Community, not gentrification, on Adeline

Dorothy Paynes

A warm and secure feeling of community continues to thrive in the neighborhood along Adeline Street. The street that stretches from Berkeley to the Port of Oakland holds memories of the past and looks forward to the future, but it’s the memories that keep it “community strong.” What is surprising is that with the influx of new faces and anticipation of drastic cultural changes – the expected gentrification – simply didn’t happen. Instead, we’ve seen an expanded family that remains strong.
Friendship and comradeship continue to grow, but what’s most remarkable is the firm commitment to maintain community among the people who live along the strip of Adeline running just south of DeFremery Park. Changes brought an even stronger sense of family. Five years ago there were only two non-black households. Today there are many more and a diverse mixture of social, racial, sexual, and religious groups. There has been a global rebirth.
Dorothy Paynes still resides on Adeline Street and continues to keep a watchful eye; there is a sense of comfort knowing she will caution community outsiders of the need to be mindful. Current neighbors know she is dedicated to the deep sense of family that is always present.

Dorothy Paynes
Dorothy Paynes

Paynes continues to participate in local organizations, especially those that are relevant to the block and focused on keeping Adeline Street safe and strong.
“My grandson wants me to live with him,” she said recently. “My Adeline Street neighbors are my family too. I’m not ready to give up so much community. Wait till I get older.” Community Strong.

Dorothy Paynes
Dorothy Paynes

I also have a strong connection to block. I live in the same house my grandparents purchased in the 1940’s, which has provided a safe and secure home for family and friends through the years. It is difficult to imagine Adeline Street without reflecting on the history and memories of so many.

Other neighbors have moved from the block but maintain their relationship with the neighborhood and neighbors. They remain committed to the block’s first Neighborhood Watch, participate in every National Night Out event, and are always available to support and assist their Adeline Street family.

Laverne Bell

“Since leaving (in 2012) it has been a little hard for me and my family and I miss being with my Adeline Street family.,” Laverne Bell, a former resident, said. “If it weren’t for certain circumstances we might still be there. I know that no matter where we are, we are always welcome with open arms and will always be included. We still attend all the Adeline Street functions.”

Jade Williams and Anna Berg moved to Adeline Street in 2012 and are extremely involved in the neighborhood. Williams is co-chair of Oak Center’s Neighborhood Association (OCNA) and a very active member of various community organizations. Berg is the liaison for the Grocery Co-op.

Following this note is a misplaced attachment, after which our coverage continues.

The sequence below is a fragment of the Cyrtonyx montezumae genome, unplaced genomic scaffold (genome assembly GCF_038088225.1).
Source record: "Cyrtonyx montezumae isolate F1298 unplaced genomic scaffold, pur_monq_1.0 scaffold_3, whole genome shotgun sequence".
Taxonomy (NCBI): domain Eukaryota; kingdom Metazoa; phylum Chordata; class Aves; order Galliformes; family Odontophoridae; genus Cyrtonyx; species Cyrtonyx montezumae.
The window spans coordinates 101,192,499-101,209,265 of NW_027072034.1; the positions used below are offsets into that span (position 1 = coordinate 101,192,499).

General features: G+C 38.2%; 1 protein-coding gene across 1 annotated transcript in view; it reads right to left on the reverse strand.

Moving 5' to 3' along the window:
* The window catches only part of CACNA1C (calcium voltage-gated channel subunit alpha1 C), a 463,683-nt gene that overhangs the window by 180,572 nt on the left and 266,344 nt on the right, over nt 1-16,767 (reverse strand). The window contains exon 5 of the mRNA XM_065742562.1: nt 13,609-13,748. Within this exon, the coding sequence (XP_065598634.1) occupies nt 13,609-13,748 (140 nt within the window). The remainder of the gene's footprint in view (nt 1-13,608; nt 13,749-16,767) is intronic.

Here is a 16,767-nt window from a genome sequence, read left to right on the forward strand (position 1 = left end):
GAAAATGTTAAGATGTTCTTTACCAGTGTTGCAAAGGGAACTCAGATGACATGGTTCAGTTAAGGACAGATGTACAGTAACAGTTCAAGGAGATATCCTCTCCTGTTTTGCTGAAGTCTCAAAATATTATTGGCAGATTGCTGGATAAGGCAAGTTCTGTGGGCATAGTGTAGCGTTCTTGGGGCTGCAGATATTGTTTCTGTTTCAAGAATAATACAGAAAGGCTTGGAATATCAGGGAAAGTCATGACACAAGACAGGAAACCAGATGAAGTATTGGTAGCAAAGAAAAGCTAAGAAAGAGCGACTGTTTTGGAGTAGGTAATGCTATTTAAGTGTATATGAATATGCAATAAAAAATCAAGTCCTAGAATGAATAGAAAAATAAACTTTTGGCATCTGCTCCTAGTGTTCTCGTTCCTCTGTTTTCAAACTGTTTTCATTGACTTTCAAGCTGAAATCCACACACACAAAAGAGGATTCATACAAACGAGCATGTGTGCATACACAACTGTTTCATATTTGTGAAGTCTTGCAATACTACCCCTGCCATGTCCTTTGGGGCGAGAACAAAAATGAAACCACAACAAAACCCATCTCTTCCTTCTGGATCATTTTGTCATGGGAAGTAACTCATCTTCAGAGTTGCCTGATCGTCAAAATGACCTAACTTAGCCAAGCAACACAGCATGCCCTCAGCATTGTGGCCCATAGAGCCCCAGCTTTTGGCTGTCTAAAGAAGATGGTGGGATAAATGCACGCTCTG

Jade Williams and Anna Berg
Jade Williams and Anna Berg

“Jade and I knew we made the right decision to move here when we first pulled up and were immediately greeted and welcomed by neighbors,” Berg said. “The folks who had lived in our space before us were much beloved in the neighborhood and had not wanted to move–that they (the neighbors) would be so gracious to welcome us while missing them was a clear sign that we had moved onto a unique block.  That we would also continue to see the folks who used to live in our place at community events and be greeted warmly by them only added to our surety of this.”
Michael Taffet came to Adeline Street and was eager to become part of this already stable community. He immersed himself, joining and participating in events and organizations in the neighborhood. He is presently chair of the OCNA, serves on several neighborhood boards, is a community activist and active family member of this Adeline Street Community Strong family.

Michael Traffet
Michael Taffet

“Having lived on Adeline Street these last 11 years, I must say it is the friendliest neighborhood I have ever lived in,” Taffet said. “I know many of my neighbors are watching out for me and my place.  And while I now feel alienated walking around my old neighborhood where I spent 16 years (in the Mission SF), I feel totally at home here, walking around at all hours. And the mix of people right now is diverse, mostly black old timers who have spent their entire lives here and their kin and newer arrivals – artists, lesbians, people of all ethnicities, and yes some hipsters and IT professionals too. A good mix-for now.”
Michael Taffet
This block has had its challenges; a couple of vacant properties encouraged squatters; new families who don’t know about inner city living have been taken advantage of; sometimes we see unfortunate displays of human disregard and minor infringements of individual rights.
But aren’t those the makings and habits of a family? Through change, this family of neighbors continues to stick together, speaking up when wronged and supporting one another when needed. We remain together challenging the odds, enhancing the experience.
The expected gentrification did not come to this neighborhood. Instead this stretch of Adeline Street can boast of a closely- knit family of residents enhanced by diversity and different cultures, further making it Community Strong.

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